The scratch race was a combined event, with the WMAS4+ competing for medals, and the five WMAS3 competing for a different set of medals. Unfortunately Julie Coller had to make an unplanned early return home to help with her new grandchild, which left us with four contenders. I figured I was at least up for bronze, but didn’t want to repeat my (lack of) efforts in the previous day’s sprint derby – no wasting opportunities this time, particularly with strong crit rider Kerrie Howard to contend with, and the big turbo diesel of Meg Marsh. I would have to be quick and smart, and take them by surprise. My first plan was to keep them in front of me as much as possible so I could keep an eye on them. Knowing neither were experienced scratch riders (as were the rest of the field for that matter. Even though I was literally racing only 3 others, I was also racing another 3 who could easily influence my race and radically change the dymanics), I also figured the race would be fairly steady and conservative. I was right on that count.
I had a lucky break in that the officials weren’t quite ready for us and asked us to roll around. Lined up on the fence, Meg and Kerrie were 2 in front of me. Rolling around, I positioned myself better so that I could be immediately behind both of them when rolling off the fence for the real thing. Item 1 of the plan accomplished.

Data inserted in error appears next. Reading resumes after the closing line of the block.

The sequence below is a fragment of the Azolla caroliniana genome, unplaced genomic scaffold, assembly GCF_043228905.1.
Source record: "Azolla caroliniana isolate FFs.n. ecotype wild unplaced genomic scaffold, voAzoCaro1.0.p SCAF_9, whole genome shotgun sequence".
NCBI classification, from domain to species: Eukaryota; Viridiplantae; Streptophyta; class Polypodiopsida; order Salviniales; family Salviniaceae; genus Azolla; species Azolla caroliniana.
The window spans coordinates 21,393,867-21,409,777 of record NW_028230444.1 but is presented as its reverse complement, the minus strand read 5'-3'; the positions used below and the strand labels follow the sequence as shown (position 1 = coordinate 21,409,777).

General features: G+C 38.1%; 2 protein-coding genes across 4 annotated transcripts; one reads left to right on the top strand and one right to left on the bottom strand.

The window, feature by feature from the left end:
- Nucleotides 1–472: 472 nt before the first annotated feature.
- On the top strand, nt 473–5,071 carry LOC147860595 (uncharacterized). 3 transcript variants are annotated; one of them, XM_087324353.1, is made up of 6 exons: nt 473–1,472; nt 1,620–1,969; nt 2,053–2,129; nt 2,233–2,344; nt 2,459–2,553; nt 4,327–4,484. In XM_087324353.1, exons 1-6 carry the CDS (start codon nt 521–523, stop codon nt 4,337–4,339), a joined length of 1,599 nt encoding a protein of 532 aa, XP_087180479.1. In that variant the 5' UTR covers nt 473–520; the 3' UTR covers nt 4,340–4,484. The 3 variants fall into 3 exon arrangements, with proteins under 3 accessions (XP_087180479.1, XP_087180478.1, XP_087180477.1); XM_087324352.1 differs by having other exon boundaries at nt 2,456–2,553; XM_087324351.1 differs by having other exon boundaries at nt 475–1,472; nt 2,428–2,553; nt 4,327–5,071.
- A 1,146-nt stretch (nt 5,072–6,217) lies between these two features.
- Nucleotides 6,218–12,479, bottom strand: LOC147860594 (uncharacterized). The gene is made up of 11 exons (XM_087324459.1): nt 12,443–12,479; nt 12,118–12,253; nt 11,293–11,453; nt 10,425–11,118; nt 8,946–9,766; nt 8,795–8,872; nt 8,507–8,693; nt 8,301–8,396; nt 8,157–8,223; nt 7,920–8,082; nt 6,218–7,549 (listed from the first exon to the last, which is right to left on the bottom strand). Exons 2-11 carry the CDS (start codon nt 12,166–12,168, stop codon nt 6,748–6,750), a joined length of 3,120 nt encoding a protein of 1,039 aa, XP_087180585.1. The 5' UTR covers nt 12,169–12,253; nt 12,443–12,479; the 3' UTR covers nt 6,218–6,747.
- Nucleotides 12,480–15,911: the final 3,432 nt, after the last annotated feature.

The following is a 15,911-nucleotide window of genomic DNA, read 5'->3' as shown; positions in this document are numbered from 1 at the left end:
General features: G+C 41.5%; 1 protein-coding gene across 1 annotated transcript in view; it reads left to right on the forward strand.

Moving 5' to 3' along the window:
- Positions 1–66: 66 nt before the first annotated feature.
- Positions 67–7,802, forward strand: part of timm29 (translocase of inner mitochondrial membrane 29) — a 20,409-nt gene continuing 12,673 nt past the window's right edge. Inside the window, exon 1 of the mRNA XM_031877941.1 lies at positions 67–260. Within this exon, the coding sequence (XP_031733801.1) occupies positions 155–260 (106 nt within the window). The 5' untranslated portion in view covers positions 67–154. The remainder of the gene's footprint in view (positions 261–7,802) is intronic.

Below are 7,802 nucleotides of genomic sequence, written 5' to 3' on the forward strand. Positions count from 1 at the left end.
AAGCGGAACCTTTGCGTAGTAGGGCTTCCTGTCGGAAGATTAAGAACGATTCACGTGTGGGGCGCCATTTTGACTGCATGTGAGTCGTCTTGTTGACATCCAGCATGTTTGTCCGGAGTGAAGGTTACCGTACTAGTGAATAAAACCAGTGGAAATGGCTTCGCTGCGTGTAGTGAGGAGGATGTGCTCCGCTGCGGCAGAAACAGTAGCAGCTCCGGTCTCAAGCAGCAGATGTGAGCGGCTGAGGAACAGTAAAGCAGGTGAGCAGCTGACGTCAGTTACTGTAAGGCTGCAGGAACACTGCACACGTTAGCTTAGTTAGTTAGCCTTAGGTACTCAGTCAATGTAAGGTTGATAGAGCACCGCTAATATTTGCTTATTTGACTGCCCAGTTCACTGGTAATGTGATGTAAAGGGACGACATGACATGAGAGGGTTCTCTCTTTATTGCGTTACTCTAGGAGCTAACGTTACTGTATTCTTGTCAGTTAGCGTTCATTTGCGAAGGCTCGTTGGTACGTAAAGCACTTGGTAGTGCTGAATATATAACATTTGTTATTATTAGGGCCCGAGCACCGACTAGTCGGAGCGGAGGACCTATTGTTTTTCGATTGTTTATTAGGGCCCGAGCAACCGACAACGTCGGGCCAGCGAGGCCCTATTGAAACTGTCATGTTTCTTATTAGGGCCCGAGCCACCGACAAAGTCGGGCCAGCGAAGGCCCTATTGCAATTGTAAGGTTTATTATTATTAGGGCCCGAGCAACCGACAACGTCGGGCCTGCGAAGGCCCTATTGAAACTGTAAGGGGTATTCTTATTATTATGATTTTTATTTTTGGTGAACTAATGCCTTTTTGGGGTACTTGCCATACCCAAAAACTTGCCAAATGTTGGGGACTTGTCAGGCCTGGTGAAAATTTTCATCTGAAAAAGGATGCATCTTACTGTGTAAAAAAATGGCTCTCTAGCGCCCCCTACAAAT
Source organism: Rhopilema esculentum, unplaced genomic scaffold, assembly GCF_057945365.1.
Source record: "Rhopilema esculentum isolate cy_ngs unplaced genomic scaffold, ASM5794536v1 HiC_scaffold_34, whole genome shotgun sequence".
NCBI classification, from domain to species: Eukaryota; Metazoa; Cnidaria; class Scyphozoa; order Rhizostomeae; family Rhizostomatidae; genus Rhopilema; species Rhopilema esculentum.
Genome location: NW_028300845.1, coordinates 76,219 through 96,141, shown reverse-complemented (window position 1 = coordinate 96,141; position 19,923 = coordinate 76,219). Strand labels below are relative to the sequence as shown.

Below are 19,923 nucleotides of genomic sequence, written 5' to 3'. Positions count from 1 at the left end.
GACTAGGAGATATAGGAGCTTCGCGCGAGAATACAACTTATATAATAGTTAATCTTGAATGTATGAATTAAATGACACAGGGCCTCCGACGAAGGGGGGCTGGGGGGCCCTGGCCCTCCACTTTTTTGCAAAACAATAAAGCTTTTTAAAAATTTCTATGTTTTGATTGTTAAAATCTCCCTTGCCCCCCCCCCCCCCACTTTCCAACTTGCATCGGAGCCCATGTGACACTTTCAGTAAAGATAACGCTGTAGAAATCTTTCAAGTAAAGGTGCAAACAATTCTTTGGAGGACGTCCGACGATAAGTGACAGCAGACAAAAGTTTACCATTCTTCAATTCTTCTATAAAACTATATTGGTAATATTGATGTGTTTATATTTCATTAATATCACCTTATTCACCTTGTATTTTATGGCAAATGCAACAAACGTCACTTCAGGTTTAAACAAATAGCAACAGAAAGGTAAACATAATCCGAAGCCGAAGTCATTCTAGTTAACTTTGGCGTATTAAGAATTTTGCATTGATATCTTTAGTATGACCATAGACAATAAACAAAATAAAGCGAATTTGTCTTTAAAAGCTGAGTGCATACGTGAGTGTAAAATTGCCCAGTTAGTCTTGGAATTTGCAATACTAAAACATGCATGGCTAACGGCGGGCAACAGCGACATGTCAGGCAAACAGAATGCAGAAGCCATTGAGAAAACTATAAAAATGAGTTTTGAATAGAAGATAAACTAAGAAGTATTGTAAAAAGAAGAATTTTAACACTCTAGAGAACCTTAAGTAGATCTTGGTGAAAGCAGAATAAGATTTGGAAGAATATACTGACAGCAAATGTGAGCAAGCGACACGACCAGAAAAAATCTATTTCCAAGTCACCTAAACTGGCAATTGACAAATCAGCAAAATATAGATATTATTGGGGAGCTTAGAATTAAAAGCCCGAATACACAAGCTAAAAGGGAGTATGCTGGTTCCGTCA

As I assumed, the first 15 laps of 20 were uneventful, and we all settled into a dull rhythm and routine, which was what I wanted. The next couple of laps I was anticipating a move from Kerrie particularly, or from the WMAS4+ behind me. None came and into lap 3, corner 2 I saw an opportunity, and praying my legs could cope with it and back my brain up, pulled out of my spot as 3rd wheel from behind Kerrie, and went for it. The bike felt fantastic, the pista tubs thrumming on the boards. I got some height on the banking to help my acceleration, cleared Kerrie and Meg, and realising they weren’t coming with me, broke free of the bunch. I checked as I came into the sprinter’s lane, and saw no one coming across, realised it was going to work at least for a lap, and shifted into 5th gear. Lap 3 done and dusted, leading by a fair stretch. Lap 2 and still I was alone out the front and feeling strong. Looking behind, the girls were stretched out and all over the place.
I was disappointed with losing what was a perfect set up, but fully stoked with my ride overall, and my attacking move. I rode intelligently (apart from the interaction with Meg – that’s racing and I wasn’t upset about it) and rode strongly. I did everything right for once and worked hard for the bronze, rather than rolling around to get it, which I could have easily done. To hear people yelling their support at me, as I took 2 laps way out the front on my own was a real buzz (and a bit of a surprise), as were the many congratulations from all quarters afterwards. I think it well and truly made up for the sprint derby! A bit of redemption for the soul.